Heather Cox Richardson worries about the power struggle between politico-social ideologies (U.S. Government & governance August 2021-) in the U.S. “in this era, democracies die more often through the ballot box than at gunpoint”, and draws parallels to the situation in Hungary

Montreal mayoral debate in English to take place Oct. 28
The three leading candidates for mayor of Montreal will be taking part in an English municipal election debate on Oct. 28.
The event is being organized by Montreal’s main media outlets, including the CBC, and will be broadcast live from 5:30 p.m. to 7 p.m. on radio, television and online.
Valérie Plante (Projet Montréal), Denis Coderre (Ensemble Montréal) and Balarama Holness (Mouvement Montréal) will participate.
CBC Montreal, The Montreal Gazette, Global News Montreal, CJAD 800, CityNews Montreal and CTV News Montreal are jointly producing the event which is the only English-language debate to be held during the campaign.

Varia
Under threat of poaching, African elephants evolved tusklessness amazingly fast
The First Thing We Do, Let’s Kill All the Leaf Blowers
…the gasoline-powered leaf blower exists in a category of environmental hell all its own, spewing pollutants — carbon monoxide, smog-forming nitrous oxides, carcinogenic hydrocarbons — into the atmosphere at a literally breathtaking rate.

Upcoming events
Canadian International Council/Montreal Branch
Wed, November 10, 2021
12:30 PM – 1:15 PM EST
Le Canada à la recherche d’une identité internationale
discussion avec Jocelyn Coulon, chercheur au Centre d’études et de recherches de l’Université de Montréal (CÉRIUM). Il a été membre du groupe des conseillers de politique étrangère de Justin Trudeau en 2014-2015 et conseiller politique du ministre des Affaires étrangères en 2016-2017.
Mon, November 15, 2021
12:00 PM – 12:45 PM EST
Should Canada take a different approach in dealing with a rising authoritarian China?
In-depth discussion with former Ambassador David Mulroney, Distinguished Fellow at the University of Toronto’s Munk School of Global Affairs and Public Policy. He served as Ambassador of Canada to the People’s Republic of China from 2009 to 2012.

Long reads
Primer: The G20 Rome Meeting: October 30-31, 2021
With Italian Prime Minister Mario Draghi in the chair, most leaders from the G20 will meet in Rome’s convention centre, ‘La Nuvola’, on Saturday and Sunday, October 30-31 to chart a path around the themes People, Planet, Prosperity designed to take the world “beyond the crisis” caused by the ongoing pandemic.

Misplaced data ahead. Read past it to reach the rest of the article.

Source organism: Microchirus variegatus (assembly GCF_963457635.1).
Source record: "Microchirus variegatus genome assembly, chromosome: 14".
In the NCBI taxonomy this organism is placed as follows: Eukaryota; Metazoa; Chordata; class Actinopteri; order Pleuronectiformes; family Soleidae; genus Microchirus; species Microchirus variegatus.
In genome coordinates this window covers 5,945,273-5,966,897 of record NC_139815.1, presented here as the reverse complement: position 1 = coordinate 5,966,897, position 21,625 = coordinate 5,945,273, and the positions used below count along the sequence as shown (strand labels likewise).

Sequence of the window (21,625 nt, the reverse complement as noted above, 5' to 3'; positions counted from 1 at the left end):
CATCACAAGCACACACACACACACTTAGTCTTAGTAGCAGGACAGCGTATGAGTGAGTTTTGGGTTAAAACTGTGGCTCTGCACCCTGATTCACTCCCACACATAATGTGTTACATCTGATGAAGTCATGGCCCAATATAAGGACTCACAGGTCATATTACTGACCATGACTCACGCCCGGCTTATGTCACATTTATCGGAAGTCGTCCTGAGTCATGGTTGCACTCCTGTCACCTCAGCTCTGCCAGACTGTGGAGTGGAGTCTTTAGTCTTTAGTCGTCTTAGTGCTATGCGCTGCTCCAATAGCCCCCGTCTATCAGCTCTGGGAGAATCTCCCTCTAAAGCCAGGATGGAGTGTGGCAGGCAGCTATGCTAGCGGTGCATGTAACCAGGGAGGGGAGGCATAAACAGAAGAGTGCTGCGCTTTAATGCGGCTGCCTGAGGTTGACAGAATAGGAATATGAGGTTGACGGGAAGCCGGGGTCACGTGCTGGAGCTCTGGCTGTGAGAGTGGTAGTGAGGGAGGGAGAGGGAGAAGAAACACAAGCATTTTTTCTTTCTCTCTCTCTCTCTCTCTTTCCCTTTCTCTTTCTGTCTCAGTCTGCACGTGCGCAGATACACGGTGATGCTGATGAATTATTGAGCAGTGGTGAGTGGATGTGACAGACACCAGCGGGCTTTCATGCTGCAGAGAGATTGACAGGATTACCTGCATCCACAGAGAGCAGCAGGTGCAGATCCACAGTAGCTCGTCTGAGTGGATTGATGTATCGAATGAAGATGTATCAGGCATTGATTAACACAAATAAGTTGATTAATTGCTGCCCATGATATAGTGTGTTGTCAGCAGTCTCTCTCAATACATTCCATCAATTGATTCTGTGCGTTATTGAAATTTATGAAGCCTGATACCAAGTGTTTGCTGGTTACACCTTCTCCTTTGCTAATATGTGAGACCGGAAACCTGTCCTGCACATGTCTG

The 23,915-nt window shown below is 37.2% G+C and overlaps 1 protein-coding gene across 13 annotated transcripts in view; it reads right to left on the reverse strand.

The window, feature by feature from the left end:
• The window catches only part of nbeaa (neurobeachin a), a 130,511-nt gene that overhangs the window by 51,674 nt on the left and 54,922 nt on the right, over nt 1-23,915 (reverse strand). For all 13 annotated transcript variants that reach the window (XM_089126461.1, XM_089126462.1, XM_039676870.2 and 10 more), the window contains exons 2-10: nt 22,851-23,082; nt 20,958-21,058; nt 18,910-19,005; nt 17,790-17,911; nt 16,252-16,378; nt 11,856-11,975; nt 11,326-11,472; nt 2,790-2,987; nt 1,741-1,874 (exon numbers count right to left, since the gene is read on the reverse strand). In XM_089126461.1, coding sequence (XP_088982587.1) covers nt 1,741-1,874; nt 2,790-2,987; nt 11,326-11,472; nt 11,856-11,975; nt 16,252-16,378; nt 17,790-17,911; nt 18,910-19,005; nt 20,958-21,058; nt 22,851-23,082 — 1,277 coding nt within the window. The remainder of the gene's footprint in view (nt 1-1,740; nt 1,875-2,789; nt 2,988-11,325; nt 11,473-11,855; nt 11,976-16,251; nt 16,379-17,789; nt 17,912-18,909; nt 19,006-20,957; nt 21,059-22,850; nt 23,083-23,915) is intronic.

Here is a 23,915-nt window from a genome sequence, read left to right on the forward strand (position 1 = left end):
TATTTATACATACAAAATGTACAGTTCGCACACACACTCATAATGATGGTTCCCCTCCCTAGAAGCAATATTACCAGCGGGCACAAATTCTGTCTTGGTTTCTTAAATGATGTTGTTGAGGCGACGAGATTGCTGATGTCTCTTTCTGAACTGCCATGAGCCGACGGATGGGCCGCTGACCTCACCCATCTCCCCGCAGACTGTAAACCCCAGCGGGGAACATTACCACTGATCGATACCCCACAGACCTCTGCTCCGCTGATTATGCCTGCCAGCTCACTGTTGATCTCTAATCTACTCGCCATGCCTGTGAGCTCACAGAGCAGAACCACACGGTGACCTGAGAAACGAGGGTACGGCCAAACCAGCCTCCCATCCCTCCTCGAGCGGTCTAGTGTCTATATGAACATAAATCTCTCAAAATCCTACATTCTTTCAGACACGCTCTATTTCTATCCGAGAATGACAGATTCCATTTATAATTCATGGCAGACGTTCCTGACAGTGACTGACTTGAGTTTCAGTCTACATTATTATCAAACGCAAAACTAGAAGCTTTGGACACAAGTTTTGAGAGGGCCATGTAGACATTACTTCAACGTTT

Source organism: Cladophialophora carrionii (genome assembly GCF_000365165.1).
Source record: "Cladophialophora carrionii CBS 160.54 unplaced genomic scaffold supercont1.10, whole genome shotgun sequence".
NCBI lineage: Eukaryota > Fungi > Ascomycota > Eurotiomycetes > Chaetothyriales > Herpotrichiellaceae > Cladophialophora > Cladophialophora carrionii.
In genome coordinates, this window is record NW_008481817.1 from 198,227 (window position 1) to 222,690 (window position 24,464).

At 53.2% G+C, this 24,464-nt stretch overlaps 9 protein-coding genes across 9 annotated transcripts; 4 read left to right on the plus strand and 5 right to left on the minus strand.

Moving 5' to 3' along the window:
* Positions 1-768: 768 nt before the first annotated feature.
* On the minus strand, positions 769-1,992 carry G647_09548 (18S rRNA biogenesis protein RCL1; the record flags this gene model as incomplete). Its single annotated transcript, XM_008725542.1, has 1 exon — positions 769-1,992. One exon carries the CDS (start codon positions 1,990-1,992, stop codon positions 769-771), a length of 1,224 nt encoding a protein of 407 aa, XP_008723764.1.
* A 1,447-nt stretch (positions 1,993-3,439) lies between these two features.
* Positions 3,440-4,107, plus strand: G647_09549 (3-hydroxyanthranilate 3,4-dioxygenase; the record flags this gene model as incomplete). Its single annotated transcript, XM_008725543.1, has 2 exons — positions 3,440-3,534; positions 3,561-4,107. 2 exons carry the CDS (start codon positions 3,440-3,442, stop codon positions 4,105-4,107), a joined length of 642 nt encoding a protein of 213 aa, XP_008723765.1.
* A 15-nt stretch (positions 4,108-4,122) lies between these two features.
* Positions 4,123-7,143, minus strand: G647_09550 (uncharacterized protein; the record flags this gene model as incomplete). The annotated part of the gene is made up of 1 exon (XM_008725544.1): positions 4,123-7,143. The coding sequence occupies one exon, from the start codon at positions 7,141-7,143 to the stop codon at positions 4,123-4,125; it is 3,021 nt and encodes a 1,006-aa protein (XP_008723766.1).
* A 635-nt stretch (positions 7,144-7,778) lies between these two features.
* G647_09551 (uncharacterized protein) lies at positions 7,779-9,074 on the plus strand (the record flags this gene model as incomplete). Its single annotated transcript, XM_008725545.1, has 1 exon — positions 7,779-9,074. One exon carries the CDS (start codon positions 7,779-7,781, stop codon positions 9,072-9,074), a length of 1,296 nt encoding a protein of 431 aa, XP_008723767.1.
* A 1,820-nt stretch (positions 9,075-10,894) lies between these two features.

Whose Promised Land? A Journey Into a Divided Israel
Two Times journalists drive the length of Israel to discover what it means to be Israeli today. They meet a kaleidoscope of people, searching for belonging but far apart on how to find it.
How to make fragile global supply chains stronger and more sustainable
The pursuit of financial efficiency has shifted global production to low-cost regions, increased the flows of freights, caused port congestion and eroded the resilience of supply chains. Cutting costs above all else became a race to the bottom. It resulted in global economies with limited redundancies, contingencies and safeguards.
‘Definitely not the results we want’: Facebook staff lamented ‘perverse incentives’ for media
In documents, employees fretted about ‘darker, more divisive content’ and boosting far-right sites
In November 2018, the staff of Facebook’s fledgling Civic Integrity department got a look at some eye-opening internal research — presented under an image of two goats locking horns.
The report examined articles shared on Facebook from the New York Times, BuzzFeed, Fox News and a dozen other media outlets and found that the more negative-slanting comments a story drew, the more likely Facebook’s algorithms were to promote it widely.

A long listen
Neuroscientist argues the left side of our brains have taken over our minds
Scottish psychiatrist Iain McGilchrist argues evidence shows the right and left hemispheres actually amount to two brains. The right and left brains perform the same basic functions, but in very different ways. How we interpret and experience the world depends on whether those two brains are working in balance, or whether one is dominant or damaged. That, in turn, shapes the world we live in.

Leave a Comment

comm comm comm